Bodies avoid being open to scrutiny
AN EFFORT to force councils to open up arms-length bodies and large contractors to public scrutiny has been withdrawn from new freedom of information legislation.
Councils have the power to remove services from public scrutiny under the Freedom Of Information Act by designating them as “arms length external organisations” (Aleos).
Audit Scotland recently found 130 Aleos in Scotland, with more being set up.
In September Scottish Information Commissioner Rosemary Agnew complained that Aleos and council outsourcing have led to the loss of freedom of information rights.
The Campaign for Freedom of Information accused the Scottish Government of delaying tactics by failing to open any new bodies to public scrutiny since the Act was created a decade ago.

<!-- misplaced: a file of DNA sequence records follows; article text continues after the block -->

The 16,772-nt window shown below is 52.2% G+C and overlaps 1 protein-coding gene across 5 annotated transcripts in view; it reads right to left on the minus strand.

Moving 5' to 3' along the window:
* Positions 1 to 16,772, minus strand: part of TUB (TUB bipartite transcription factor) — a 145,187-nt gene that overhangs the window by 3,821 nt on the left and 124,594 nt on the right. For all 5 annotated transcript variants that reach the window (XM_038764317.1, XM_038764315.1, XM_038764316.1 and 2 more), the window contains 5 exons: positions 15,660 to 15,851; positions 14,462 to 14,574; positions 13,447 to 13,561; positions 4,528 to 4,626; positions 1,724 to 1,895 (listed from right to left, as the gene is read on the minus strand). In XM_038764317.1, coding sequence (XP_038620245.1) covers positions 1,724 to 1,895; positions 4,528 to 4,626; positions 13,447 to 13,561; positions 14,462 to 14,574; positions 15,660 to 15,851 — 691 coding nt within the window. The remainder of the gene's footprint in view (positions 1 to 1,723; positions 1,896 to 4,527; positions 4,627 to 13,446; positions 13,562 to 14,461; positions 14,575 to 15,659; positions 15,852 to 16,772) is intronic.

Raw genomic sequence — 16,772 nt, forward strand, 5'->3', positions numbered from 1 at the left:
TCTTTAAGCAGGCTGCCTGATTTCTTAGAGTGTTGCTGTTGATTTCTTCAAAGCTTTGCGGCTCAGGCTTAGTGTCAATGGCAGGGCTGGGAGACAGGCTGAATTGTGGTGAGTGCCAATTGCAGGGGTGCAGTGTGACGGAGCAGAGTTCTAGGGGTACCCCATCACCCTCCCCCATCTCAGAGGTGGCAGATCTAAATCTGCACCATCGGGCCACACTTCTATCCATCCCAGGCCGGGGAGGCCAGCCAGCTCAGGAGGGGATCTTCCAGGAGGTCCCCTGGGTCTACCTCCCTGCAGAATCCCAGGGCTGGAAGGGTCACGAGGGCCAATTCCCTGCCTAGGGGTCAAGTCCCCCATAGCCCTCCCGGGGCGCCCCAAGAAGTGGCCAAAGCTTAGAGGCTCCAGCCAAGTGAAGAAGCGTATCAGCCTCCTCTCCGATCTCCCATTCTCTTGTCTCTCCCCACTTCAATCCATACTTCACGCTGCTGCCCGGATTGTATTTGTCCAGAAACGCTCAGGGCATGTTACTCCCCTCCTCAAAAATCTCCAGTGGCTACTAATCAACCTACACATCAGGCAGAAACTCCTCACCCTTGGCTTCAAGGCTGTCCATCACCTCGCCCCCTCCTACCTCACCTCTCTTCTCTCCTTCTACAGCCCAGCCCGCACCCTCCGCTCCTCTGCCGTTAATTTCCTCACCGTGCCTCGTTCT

Last year it emerged that Glasgow councillors claimed £260,000 between them to sit on Aleos, and regulations were enforced to end this practice.
Private companies carrying out public work have never been covered by the Act.
A new Freedom Of Information (Amendment) Bill to extend the current Act has now been considered at stage two by Holyrood’s Finance Committee.
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Wednesday 19 June 2013
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